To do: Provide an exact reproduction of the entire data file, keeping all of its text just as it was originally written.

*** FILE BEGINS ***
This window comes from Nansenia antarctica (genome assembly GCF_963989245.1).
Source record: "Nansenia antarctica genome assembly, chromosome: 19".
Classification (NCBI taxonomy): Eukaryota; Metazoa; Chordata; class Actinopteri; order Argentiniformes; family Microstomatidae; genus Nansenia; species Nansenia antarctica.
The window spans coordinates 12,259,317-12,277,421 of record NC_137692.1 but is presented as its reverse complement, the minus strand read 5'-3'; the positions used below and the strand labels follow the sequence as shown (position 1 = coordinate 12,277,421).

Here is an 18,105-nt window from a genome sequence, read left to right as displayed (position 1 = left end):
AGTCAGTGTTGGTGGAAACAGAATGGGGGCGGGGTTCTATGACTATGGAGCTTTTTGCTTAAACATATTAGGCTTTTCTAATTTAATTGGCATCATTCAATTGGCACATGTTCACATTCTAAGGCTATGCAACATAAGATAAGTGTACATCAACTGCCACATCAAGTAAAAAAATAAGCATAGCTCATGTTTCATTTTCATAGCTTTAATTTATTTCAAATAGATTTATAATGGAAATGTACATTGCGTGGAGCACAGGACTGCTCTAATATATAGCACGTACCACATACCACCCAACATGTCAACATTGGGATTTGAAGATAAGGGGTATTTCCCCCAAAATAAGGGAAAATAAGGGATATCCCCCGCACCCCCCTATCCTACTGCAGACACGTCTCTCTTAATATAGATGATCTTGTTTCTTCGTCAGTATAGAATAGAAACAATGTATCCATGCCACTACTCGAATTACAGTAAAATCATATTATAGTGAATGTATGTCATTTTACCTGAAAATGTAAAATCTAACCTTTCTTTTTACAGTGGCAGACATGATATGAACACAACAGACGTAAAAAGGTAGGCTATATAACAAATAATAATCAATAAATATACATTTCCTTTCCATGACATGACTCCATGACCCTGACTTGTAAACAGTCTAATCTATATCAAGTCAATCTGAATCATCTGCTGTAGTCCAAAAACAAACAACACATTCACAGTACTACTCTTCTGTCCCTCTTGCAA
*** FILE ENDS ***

This window comes from Nansenia antarctica (genome assembly GCF_963989245.1).
Source record: "Nansenia antarctica genome assembly, chromosome: 19".
Classification (NCBI taxonomy): Eukaryota; Metazoa; Chordata; class Actinopteri; order Argentiniformes; family Microstomatidae; genus Nansenia; species Nansenia antarctica.
The window spans coordinates 12,259,317-12,277,421 of record NC_137692.1 but is presented as its reverse complement, the minus strand read 5'-3'; the positions used below and the strand labels follow the sequence as shown (position 1 = coordinate 12,277,421).

Here is an 18,105-nt window from a genome sequence, read left to right as displayed (position 1 = left end):
AGTCAGTGTTGGTGGAAACAGAATGGGGGCGGGGTTCTATGACTATGGAGCTTTTTGCTTAAACATATTAGGCTTTTCTAATTTAATTGGCATCATTCAATTGGCACATGTTCACATTCTAAGGCTATGCAACATAAGATAAGTGTACATCAACTGCCACATCAAGTAAAAAAATAAGCATAGCTCATGTTTCATTTTCATAGCTTTAATTTATTTCAAATAGATTTATAATGGAAATGTACATTGCGTGGAGCACAGGACTGCTCTAATATATAGCACGTACCACATACCACCCAACATGTCAACATTGGGATTTGAAGATAAGGGGTATTTCCCCCAAAATAAGGGAAAATAAGGGATATCCCCCGCACCCCCCTATCCTACTGCAGACACGTCTCTCTTAATATAGATGATCTTGTTTCTTCGTCAGTATAGAATAGAAACAATGTATCCATGCCACTACTCGAATTACAGTAAAATCATATTATAGTGAATGTATGTCATTTTACCTGAAAATGTAAAATCTAACCTTTCTTTTTACAGTGGCAGACATGATATGAACACAACAGACGTAAAAAGGTAGGCTATATAACAAATAATAATCAATAAATATACATTTCCTTTCCATGACATGACTCCATGACCCTGACTTGTAAACAGTCTAATCTATATCAAGTCAATCTGAATCATCTGCTGTAGTCCAAAAACAAACAACACATTCACAGTACTACTCTTCTGTCCCTCTTGCAA